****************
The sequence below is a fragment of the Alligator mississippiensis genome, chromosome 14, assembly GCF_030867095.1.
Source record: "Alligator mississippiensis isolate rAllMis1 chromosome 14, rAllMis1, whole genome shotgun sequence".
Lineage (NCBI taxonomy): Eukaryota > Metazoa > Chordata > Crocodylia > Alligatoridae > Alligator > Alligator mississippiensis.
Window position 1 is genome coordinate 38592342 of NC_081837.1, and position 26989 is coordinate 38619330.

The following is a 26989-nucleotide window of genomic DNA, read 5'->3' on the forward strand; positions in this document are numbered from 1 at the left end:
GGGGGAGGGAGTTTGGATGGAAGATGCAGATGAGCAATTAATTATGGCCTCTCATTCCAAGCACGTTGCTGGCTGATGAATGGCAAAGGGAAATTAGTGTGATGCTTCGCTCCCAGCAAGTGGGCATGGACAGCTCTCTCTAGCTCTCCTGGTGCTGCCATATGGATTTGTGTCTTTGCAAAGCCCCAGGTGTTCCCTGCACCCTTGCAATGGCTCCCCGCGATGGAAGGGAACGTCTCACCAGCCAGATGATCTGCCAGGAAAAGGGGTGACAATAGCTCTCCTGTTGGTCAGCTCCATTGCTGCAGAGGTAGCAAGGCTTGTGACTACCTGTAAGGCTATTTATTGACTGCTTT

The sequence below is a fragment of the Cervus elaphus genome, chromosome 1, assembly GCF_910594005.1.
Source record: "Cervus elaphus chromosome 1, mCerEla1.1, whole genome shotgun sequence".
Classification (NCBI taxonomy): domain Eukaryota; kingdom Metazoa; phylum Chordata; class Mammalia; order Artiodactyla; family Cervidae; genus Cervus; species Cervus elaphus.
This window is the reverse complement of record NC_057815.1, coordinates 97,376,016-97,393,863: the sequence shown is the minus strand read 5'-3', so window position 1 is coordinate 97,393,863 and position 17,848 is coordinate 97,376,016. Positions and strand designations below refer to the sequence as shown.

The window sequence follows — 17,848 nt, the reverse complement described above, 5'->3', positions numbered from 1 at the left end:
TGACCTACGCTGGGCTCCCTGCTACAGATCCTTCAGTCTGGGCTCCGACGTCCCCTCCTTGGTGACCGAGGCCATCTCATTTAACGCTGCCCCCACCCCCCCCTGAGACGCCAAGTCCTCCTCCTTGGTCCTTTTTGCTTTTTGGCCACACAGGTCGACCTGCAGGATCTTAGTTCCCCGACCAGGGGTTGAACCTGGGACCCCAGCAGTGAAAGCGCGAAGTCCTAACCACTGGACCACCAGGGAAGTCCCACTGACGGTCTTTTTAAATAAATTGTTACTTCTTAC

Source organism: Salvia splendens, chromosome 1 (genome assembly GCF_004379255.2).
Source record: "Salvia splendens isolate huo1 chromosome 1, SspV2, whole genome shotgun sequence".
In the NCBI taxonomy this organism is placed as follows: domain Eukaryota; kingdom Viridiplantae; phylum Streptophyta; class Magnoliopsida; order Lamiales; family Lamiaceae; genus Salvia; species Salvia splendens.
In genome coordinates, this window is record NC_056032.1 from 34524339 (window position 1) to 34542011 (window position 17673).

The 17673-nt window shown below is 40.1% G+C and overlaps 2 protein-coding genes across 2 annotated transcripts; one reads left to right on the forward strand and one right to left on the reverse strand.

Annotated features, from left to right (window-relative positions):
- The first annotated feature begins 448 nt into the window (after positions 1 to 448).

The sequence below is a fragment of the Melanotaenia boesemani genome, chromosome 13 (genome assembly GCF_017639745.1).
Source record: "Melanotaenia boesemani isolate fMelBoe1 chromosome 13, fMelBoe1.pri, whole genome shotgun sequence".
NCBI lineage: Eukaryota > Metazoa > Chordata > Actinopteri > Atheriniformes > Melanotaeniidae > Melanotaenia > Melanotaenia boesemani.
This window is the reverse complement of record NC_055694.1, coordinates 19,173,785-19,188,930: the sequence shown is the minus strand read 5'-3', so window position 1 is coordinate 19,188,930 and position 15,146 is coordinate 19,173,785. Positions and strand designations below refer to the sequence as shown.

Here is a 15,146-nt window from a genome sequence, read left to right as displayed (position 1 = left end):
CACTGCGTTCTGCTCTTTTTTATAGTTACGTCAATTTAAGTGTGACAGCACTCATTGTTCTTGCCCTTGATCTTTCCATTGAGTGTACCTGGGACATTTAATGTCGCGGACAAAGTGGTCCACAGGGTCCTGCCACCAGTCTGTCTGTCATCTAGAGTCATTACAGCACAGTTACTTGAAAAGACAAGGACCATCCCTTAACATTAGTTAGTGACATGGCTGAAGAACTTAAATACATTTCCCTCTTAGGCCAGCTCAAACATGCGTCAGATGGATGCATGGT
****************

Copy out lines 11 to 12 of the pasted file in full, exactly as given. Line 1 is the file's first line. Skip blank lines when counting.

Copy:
The window sequence follows — 17,848 nt, the reverse complement described above, 5'->3', positions numbered from 1 at the left end:
TGACCTACGCTGGGCTCCCTGCTACAGATCCTTCAGTCTGGGCTCCGACGTCCCCTCCTTGGTGACCGAGGCCATCTCATTTAACGCTGCCCCCACCCCCCCCTGAGACGCCAAGTCCTCCTCCTTGGTCCTTTTTGCTTTTTGGCCACACAGGTCGACCTGCAGGATCTTAGTTCCCCGACCAGGGGTTGAACCTGGGACCCCAGCAGTGAAAGCGCGAAGTCCTAACCACTGGACCACCAGGGAAGTCCCACTGACGGTCTTTTTAAATAAATTGTTACTTCTTAC